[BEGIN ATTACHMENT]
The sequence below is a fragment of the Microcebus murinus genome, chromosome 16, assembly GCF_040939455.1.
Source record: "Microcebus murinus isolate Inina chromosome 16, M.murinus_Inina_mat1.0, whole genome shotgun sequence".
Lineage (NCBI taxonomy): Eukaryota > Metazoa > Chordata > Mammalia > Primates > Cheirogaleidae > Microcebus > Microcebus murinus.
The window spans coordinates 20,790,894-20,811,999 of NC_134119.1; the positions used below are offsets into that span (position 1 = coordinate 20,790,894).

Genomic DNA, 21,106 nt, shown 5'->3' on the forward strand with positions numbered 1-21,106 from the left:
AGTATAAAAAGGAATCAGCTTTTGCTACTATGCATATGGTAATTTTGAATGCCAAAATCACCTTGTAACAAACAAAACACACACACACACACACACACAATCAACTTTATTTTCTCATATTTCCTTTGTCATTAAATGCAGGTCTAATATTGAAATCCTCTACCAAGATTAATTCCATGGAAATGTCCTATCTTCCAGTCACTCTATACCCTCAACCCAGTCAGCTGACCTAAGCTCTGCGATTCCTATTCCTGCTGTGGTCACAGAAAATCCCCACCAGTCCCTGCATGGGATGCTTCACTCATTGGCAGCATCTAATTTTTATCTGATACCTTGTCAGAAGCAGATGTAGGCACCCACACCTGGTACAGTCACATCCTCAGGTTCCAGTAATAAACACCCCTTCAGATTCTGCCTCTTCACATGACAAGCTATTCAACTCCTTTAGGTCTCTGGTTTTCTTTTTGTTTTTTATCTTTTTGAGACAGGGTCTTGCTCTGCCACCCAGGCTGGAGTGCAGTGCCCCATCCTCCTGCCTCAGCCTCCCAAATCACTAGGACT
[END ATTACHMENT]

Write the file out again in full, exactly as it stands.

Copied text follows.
The sequence below is a fragment of the Microcebus murinus genome, chromosome 16, assembly GCF_040939455.1.
Source record: "Microcebus murinus isolate Inina chromosome 16, M.murinus_Inina_mat1.0, whole genome shotgun sequence".
Lineage (NCBI taxonomy): Eukaryota > Metazoa > Chordata > Mammalia > Primates > Cheirogaleidae > Microcebus > Microcebus murinus.
The window spans coordinates 20,790,894-20,811,999 of NC_134119.1; the positions used below are offsets into that span (position 1 = coordinate 20,790,894).

Genomic DNA, 21,106 nt, shown 5'->3' on the forward strand with positions numbered 1-21,106 from the left:
AGTATAAAAAGGAATCAGCTTTTGCTACTATGCATATGGTAATTTTGAATGCCAAAATCACCTTGTAACAAACAAAACACACACACACACACACACACAATCAACTTTATTTTCTCATATTTCCTTTGTCATTAAATGCAGGTCTAATATTGAAATCCTCTACCAAGATTAATTCCATGGAAATGTCCTATCTTCCAGTCACTCTATACCCTCAACCCAGTCAGCTGACCTAAGCTCTGCGATTCCTATTCCTGCTGTGGTCACAGAAAATCCCCACCAGTCCCTGCATGGGATGCTTCACTCATTGGCAGCATCTAATTTTTATCTGATACCTTGTCAGAAGCAGATGTAGGCACCCACACCTGGTACAGTCACATCCTCAGGTTCCAGTAATAAACACCCCTTCAGATTCTGCCTCTTCACATGACAAGCTATTCAACTCCTTTAGGTCTCTGGTTTTCTTTTTGTTTTTTATCTTTTTGAGACAGGGTCTTGCTCTGCCACCCAGGCTGGAGTGCAGTGCCCCATCCTCCTGCCTCAGCCTCCCAAATCACTAGGACT